Integrations are falling under two umbrellas, with the focus being either on the guest or the hotelier. A large number of solutions now connect into PMS – from channel managers to energy management, to door lock systems to internet billing – and more are in the pipeline. These solutions either help the guest or the hotelier.
McIndoe at Infor says: “Newer integrations tend to be down to solutions that can make guests happier, drive revenue or reduce costs, such as mobile passport scanners that support mobile check-in, guest mobility apps, revenue management and so on. In addition, there are companies that now provide an ESB (Enterprise Serial Bus) layer, which can provide real-time alerts and build rules into the PMS so that it can send key staff information instead of them having to log on to get it. For instance, it can send a real-time message to the general manager, chef, guest relations, and head housekeeper that a VIP has checked in. Similarly, an early check-in guest can pre-register and the PMS will automatically send them a message when the status of their room goes to ‘inspected’.”
What to look out for
So, what else should operators be looking for in a PMS? Williams at Guestline believes you should put as much importance on the quality of support from the provider as you do on functionality, and he suggests checking out independent reviews and user feedback before investing. “A company that offers a high level of support and customer service should be high up on the list, as this can really make or break a PMS,” says Williams.
He adds: “Intuitive interfaces and a menu-driven system are great qualities, as are systems that break out features by user personas – that is menus specifically for housekeeping, revenue managers, general managers and so on.”
But bear in mind that the size of your property may mean you have different requirements in functionality. “It is always best to establish what your main areas of focus are, and use integrations to create the perfect “platform” for your hotel,” he says.
Indeed, you don’t have to be a big player to benefit. Eviivo’s PMS software, for instance, is designed for small independent hotels, hotel groups and B&Bs, enabling them to market in the same spheres as large brands. Owners are able to drive up revenues by distributing available rooms across multiple online travel agents (OTAs), from Booking.com to Airbnb.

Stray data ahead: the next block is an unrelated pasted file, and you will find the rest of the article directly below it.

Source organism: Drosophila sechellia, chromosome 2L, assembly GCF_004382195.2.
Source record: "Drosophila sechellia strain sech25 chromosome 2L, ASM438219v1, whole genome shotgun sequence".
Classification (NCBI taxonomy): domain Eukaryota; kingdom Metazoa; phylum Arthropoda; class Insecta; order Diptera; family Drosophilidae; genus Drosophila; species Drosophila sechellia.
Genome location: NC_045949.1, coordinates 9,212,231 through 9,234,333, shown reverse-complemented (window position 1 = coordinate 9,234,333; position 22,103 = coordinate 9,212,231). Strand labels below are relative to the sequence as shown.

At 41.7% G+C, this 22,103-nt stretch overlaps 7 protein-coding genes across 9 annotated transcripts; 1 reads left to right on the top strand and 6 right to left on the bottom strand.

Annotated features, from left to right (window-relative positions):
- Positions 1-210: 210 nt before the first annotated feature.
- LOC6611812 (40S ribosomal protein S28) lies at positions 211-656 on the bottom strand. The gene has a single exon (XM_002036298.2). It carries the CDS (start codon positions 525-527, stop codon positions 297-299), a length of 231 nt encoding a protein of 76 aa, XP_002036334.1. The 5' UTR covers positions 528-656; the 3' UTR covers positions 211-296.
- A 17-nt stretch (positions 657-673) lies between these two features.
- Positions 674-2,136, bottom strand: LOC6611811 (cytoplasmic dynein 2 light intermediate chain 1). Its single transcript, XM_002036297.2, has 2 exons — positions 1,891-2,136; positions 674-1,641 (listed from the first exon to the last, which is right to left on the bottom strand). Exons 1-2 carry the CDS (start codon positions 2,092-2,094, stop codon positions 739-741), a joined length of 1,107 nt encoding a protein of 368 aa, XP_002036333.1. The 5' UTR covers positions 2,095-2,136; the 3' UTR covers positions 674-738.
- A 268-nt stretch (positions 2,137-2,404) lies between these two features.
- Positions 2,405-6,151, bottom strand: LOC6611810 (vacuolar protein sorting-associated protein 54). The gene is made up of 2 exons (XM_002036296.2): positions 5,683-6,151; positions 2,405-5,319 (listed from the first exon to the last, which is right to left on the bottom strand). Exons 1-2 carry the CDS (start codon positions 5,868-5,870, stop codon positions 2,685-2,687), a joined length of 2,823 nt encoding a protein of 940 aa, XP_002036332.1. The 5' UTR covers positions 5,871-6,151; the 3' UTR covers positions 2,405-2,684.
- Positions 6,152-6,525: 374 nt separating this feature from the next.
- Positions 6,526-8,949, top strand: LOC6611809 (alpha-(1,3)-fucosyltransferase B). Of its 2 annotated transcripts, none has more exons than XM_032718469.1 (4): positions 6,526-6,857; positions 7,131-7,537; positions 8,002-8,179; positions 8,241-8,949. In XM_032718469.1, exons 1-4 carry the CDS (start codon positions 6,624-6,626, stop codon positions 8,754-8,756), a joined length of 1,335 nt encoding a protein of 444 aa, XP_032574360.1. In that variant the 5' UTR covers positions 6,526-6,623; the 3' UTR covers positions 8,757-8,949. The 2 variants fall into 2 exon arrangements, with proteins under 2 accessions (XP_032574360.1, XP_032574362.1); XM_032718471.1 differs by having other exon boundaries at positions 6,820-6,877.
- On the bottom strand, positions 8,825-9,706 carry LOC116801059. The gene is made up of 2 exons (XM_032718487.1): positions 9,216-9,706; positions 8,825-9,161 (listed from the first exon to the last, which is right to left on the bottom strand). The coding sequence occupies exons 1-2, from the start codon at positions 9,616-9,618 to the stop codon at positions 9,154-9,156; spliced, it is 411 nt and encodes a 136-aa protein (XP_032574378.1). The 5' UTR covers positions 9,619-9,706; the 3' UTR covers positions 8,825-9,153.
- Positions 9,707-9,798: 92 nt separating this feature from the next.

Business development director Ian Hardwick, says: “The heart of what we do is to provide an all-in-one booking suite, allowing independent properties to get into the global marketplace. It is harder for those properties to engage with their audience if they are not on those OTA sites alongside the big players.”
The system also streamlines the nuts and bolts of running a small hotel, speeding up internal processes, such as credit and debit card pre-authorisation, and managing customer requirements and outstanding payments. It can even help minimise the financial impact of cancellations, which particularly hurt smaller properties, by being programmed to automatically take a deposit, say, 24 hours before the guest arrives.
“You can never stop no-shows, but the card validation tool means the property can contact the guest if a problem is flagged up with the card,” says Hardwick.
The system also has a set of guest communication tools to send pre- and post-stay personalised emails. “Welcome” emails can be scheduled to go out, say, 10 days before the guest’s arrival to provide information about directions and so on. The post-stay “thank you for staying” email prompts them to upload a review on TripAdvisor or the website and to book direct next time.
“These new tools allow operators to engage on a more personal basis,” says Hardwick.
As with any PMS worth its salt, it drives direct bookings by collecting data for use in direct marketing. “We look at bookings and where they come from – it’s CRM. The big guys are good at this and we are developing dashboard reports so operators can collect information about guest preferences within the system. It is all about personalisation,” he says.
Case study: Loughview Leisure Group
Loughview Leisure Group, which has expanded to three hotels with a total of 261 rooms in Belfast, needed a more robust, sophisticated system. It now uses a cloud-based suite of Guestline hospitality solutions, including Rezlynx PMS, a channel manager and an advanced conference and banqueting software.
For Chris Kearney, group financial director, it means he has essential information across all three hotels at his fingertips: “All online travel agent bookings flow directly into the PMS without the need for time-consuming manual data entry and allocation. This saves the reservation team up to two hours every day as they were previously manually uploading up to 100 bookings daily,” he says.
“The central reservations team handle reservations on behalf of all three hotels from one place, quickly and easily accessing availability and rates and confirming bookings. Check-in and check-out processes are quicker, which enables the hotel front desk to turnaround more guests at any one time, which is invaluable when large coach bookings arrive.”